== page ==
Now the virus is surging again, and delta — more contagious and resistant to vaccines — is showing up as well. Four cases of delta had been confirmed in the county, three of those added this week.
The twist is that many people who are vaccinated are now getting the virus, and the most vulnerable are once again at risk.
Of Butte’s 96 confirmed cases between Aug. 10 and Jul. 24, 30% of cases occurred in individuals who were fully vaccinated.
Fortunately, the vaccines are still proving to reduce life-threatening symptoms.
Butte-Silver Bow Health Department COVID nurse Karen Maloughney doesn’t just read about the virus online. She’s on the ground with the people who have it.
"We talk to them,” she said.
She has seen residents with breakthrough cases.
“They have allergy-like symptoms. They have hay fever, a mild cold — symptoms they didn't really think could be COVID, and they're at home getting well,” she said.
She likewise sees those who are unvaccinated.
“The ones that aren't vaccinated are extremely sick. Headache, no sense of taste and smell, cough. Some have ended up in the ER and then sent home,” she said.
Some aren’t sent home. Five people with the virus were currently hospitalized at St. James as of Thursday, two of them in the intensive care unit.
Another wrinkle? The median age of those infected is 29. Children under the age of 12, who cannot receive the vaccine, are getting the virus as well.
As of Thursday, there were nine active cases confirmed in individuals under age 12.
Lauren Wilson is the medical director of the pediatric clinic at Community Medical Center in Missoula.
Compared to the peak in winter of 2020, the average age of hospitalization is younger, she said, adding the children hospitalized with COVID at the facility have generally not been vaccinated. In Missoula, she’s seen the same trends in overall hospitalizations as Maloughney reported in Butte.
"With the delta variant we are seeing that people who are vaccinated can get the virus, but the course is generally much milder, and we don't see people who are vaccinated getting hospitalized at nearly the rate that we're seeing unvaccinated people get hospitalized,” she said.
“When they're hospitalized, we're not seeing as severe a course — people who are in the intensive care unit are generally those who have not received the vaccine," she added.
And overall case numbers are on the rise. Butte-Silver Bow had 57 active cases as of Wednesday, the most since late February.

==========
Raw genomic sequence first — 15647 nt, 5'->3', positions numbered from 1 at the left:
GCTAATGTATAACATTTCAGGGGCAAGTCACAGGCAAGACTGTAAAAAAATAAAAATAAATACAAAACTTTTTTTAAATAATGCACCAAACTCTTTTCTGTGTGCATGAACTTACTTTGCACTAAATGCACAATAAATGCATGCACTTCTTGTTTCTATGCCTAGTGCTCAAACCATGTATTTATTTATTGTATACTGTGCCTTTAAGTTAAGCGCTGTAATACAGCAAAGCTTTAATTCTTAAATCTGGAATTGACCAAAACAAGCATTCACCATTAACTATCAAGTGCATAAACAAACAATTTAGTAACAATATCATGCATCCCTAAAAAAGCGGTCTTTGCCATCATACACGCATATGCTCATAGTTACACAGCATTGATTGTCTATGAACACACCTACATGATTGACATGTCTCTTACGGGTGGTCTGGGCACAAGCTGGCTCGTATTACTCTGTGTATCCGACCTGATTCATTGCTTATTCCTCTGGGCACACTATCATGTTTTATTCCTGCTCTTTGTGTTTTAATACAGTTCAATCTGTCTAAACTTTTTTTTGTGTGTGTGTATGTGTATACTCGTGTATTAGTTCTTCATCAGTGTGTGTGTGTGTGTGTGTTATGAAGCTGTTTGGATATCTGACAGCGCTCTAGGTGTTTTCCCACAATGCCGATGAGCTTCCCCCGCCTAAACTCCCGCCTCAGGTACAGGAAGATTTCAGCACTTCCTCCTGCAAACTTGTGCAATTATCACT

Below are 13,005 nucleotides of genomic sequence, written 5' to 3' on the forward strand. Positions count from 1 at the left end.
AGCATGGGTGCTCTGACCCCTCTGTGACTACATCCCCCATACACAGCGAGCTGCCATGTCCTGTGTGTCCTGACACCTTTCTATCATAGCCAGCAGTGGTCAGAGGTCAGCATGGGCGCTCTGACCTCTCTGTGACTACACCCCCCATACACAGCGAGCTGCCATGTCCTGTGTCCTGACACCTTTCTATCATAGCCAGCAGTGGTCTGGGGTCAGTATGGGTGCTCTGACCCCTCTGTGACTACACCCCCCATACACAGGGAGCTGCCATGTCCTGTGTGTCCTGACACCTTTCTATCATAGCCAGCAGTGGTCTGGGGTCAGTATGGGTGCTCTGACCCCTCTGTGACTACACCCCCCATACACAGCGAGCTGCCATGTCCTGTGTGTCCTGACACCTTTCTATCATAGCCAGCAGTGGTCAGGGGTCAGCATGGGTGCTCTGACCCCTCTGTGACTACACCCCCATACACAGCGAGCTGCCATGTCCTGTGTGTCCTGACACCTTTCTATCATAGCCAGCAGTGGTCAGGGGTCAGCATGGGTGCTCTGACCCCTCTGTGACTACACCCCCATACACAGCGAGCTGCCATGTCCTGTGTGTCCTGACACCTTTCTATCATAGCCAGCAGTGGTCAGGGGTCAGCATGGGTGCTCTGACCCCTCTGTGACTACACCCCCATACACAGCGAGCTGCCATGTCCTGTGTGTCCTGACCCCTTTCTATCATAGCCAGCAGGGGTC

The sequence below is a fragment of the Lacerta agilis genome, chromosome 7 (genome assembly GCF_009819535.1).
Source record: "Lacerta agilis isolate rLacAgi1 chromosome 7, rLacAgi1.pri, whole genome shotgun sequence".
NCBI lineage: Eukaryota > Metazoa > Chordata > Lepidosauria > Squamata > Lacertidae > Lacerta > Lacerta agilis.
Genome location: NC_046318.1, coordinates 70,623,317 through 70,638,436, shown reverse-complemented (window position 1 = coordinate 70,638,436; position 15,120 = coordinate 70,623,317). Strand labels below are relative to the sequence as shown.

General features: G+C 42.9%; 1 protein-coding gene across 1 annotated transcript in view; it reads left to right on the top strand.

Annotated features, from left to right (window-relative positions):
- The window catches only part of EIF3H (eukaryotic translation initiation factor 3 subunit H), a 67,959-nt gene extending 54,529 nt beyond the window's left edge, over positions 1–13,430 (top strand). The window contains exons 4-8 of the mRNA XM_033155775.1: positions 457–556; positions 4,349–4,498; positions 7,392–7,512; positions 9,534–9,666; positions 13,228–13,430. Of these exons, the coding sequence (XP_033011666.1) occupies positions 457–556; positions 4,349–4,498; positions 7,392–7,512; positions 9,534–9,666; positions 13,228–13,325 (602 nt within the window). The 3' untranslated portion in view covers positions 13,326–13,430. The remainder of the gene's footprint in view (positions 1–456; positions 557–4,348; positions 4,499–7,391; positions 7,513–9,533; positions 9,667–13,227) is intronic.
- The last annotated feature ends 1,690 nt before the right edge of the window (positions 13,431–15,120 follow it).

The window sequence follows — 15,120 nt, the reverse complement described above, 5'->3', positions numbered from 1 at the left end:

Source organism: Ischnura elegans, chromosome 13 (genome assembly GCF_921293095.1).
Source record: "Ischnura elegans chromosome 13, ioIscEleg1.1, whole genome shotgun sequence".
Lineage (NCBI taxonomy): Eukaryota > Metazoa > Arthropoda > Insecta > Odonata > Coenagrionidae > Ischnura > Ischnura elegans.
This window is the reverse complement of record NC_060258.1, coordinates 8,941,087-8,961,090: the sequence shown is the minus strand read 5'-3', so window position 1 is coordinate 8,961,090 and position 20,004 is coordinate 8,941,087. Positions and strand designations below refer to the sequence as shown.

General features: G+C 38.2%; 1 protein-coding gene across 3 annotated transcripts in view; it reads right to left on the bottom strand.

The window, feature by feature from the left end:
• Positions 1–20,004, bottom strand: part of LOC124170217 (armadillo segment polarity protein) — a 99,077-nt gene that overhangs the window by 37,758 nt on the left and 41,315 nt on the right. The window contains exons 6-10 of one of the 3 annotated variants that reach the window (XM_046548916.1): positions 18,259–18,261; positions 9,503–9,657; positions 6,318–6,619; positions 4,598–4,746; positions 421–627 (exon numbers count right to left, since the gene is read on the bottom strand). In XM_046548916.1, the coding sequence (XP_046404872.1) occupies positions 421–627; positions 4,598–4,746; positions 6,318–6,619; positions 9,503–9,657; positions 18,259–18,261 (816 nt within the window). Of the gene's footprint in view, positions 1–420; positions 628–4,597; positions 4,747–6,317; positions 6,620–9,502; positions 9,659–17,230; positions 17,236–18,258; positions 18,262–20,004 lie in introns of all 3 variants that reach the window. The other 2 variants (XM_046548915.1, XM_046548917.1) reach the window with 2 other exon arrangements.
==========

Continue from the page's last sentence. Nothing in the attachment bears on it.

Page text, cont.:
For these reasons, Tricia worries most about the young, the immunocompromised, and those in nursing homes — groups either susceptible to the worst infections because they cannot be vaccinated, or most susceptible to severe breakthrough cases.
The FDA on Thursday approved use of a third booster of the Moderna and Pfizer vaccines on immunocompromised individuals, a relief to a mother who has been to the edge and back.
Now she asks others who haven’t been vaccinated to hear her story and consider a change of heart.
"Get it to protect your neighbor, because you do not know what's going on with the person next to you in line who can't fight this," she said. "It shouldn't be the political battle that it has been."
The health department also expressed concern for those who are eligible, but have chosen not to be vaccinated. Statewide data from the Montana Department of Health and Human Services shows the high risk they run.
From June 5 to July 30, 358 people were hospitalized with the virus in Montana, and 41 died. Of those hospitalized, 89% were unvaccinated. Of those who died, 78% were unvaccinated.
Liam was among the 11% percent hospitalized who were fully vaccinated. Tricia believes her son was very close to being among the 22% that died.
Some people say it’s just the flu, Tricia said.
“It’s not just the flu. I've seen my son almost die from it.”
Since the pandemic began, 1,729 people have died from the virus in Montana.
While she waits for the day her son comes home, Tricia has one request of her community.
The second story in this two-part series runs Monday, Aug. 16.